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cfg83 09-04-2013 02:22 AM

Motorbike generates 200W of power from its own exhaust fumes
 
Hello -

Motorbike generates 200W of power from its own exhaust fumes | Science! | Geek.com

Quote:

Japanese company Atsumitec Co Ltd. has upgraded the exhaust on a motorbike to integrate both a solid oxide fuel cell (SOFC) and a thermoelectric conversion element. They are complemented by on board cells for storing the energy produced from the new setup.
And :

Motorbike Generates Electricity Using Its Exhaust Gas -- Tech-On!

Quote:

The motorbike was exhibited at Innovation Japan 2013, which took place from Aug 29 to 30, 2013, in Tokyo. It can generate power of up to 200W, improving mileage by 2-3%, Atsumitec said. It was developed with help from a support program of Japan Science and Technology Agency (JST).
CarloSW2

RedDevil 09-04-2013 06:43 AM

Would it be light enough?
200 Watt is not a lot. A 9 kg 1kWh LiFePO4 battery pack can provide 2,000 W for half an hour, like my commute. I'd need to charge it of course, but it would have much more of an impact than this.

And would it be cheap enough?
The thermoelectric conversion elements I've seen were all expensive, ineffective and heavy. What you'd gain you'd lose on having to haul the extra weight, never mind earning anything back.
If they'd work on cars they certainly would work in fixed applications that run 24/7. So, where are they?
For just 200W it needs to be very light and quite cheap. If so, why not.

I have yet to find the first system that does effectively harvest thermal heat from exhaust systems that is of any use for cars.
Green turbine states it:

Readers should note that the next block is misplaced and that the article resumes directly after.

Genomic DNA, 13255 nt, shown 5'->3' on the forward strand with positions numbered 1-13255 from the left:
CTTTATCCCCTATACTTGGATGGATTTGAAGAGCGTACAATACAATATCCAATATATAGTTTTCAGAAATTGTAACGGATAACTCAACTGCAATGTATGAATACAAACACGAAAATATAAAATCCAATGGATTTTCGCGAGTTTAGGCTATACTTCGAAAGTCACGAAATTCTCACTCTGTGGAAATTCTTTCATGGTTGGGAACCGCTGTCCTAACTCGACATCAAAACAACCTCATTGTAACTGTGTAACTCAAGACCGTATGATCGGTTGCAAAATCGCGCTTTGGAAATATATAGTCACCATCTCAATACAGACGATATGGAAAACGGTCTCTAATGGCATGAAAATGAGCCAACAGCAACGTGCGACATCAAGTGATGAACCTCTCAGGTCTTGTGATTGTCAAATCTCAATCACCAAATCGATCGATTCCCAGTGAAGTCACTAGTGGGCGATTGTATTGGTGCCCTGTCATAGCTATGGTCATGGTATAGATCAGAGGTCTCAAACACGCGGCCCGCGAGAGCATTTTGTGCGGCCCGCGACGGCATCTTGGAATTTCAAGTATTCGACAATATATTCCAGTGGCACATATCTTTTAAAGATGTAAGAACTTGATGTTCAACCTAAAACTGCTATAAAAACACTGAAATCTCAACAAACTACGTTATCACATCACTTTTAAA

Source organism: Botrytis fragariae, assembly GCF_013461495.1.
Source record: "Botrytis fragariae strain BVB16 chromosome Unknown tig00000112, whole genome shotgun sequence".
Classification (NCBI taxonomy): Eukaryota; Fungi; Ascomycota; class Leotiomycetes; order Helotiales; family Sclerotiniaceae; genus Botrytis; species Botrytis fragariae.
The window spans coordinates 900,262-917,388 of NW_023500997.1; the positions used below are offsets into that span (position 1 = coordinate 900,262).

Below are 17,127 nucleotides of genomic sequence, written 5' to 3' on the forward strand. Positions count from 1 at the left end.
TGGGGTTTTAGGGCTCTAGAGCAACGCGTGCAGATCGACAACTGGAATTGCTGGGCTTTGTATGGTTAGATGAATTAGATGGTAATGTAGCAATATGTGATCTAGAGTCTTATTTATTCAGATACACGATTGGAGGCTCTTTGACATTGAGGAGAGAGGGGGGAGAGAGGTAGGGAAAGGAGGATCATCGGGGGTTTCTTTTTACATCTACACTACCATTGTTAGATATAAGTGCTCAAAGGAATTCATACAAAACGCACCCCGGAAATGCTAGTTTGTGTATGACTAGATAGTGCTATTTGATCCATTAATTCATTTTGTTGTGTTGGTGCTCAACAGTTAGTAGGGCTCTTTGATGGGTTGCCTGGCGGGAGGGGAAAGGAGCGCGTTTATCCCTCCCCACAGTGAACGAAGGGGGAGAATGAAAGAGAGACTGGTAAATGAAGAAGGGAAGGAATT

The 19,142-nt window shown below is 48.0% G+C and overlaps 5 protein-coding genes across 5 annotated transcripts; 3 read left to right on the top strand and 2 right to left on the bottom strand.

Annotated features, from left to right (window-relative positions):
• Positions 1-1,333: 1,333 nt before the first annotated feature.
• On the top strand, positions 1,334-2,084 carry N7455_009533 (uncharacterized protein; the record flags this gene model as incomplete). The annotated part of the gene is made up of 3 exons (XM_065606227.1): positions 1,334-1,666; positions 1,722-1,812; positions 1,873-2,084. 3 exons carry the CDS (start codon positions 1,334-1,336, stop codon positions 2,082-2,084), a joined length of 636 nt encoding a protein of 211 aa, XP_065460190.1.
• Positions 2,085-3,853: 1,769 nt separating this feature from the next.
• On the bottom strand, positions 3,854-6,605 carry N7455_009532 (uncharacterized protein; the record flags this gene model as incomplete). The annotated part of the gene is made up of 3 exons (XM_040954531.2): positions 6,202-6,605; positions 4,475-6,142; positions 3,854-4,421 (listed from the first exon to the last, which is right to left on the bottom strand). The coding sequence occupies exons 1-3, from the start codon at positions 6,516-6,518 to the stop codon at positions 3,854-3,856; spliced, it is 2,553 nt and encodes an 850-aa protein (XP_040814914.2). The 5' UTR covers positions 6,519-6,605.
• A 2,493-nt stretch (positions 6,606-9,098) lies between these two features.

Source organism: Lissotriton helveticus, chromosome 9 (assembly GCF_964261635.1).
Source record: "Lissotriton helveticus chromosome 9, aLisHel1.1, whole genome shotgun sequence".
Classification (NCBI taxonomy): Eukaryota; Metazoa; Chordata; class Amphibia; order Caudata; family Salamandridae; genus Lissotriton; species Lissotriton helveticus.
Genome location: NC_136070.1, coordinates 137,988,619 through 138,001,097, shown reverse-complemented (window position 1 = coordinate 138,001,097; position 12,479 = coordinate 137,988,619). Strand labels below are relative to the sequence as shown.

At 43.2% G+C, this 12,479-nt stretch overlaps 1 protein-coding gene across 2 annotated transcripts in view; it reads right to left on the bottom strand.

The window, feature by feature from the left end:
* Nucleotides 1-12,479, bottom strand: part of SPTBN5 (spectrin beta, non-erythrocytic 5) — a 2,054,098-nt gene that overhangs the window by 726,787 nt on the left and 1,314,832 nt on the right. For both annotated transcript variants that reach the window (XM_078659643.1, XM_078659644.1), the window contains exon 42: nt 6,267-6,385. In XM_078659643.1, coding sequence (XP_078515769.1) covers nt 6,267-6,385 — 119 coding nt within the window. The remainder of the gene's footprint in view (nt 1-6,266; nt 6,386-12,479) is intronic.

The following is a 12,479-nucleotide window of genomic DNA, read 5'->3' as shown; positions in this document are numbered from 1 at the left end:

Quote:

can also be used to extend the range of current hybrid automobiles by 20%.
I have got a hybrid so I mailed them.
The answer I got was (iirc) that it was still experimental and not ready to fit to a car at all. It would not take the exhaust gas directly; that should be used to heat a medium gas to drive the turbine and be cooled by an extra radiator. Thanks for your interest, keep reading the news letter...

They may be on to something, but I doubt it would ever be practical for a car. 20% total FC reduction from just exhaust gas heat seems very unlikely to me.

Cycle 03-24-2015 10:38 PM

There are also memory-wire motors that can be used to power a low-speed alternator to provide electrical power from the exhaust waste heat. Much cheaper than thermoelectrics.

RedDevil 03-25-2015 04:16 AM

It would need to provide at least 50 Watt per kilo (25 Watt per pound) or its mass alone would hurt acceleration even at full output, assuming a typical 1000 kilogram econobox with an 50 kW engine.

Can you show a memory wire motor that can provide more than 25 Watt for every pound of its own weight?

elhigh 03-25-2015 08:00 PM

It could displace the alternator. The alternator isn't much but taking any load off the engine = good, especially if it can be picked up by harvesting energy from waste heat.

serialk11r 03-26-2015 12:04 AM

I think what everyone is waiting for is suitable high temperature thermoelectric modules that are cheaper. Because of the requirement for an onboard generator to be light and the fact that electrical energy isn't as useful in a gasoline powered car, the main problem is cost. I think Alphabet Energy or something has newer TEGs that are maybe viable but I don't think you can buy them.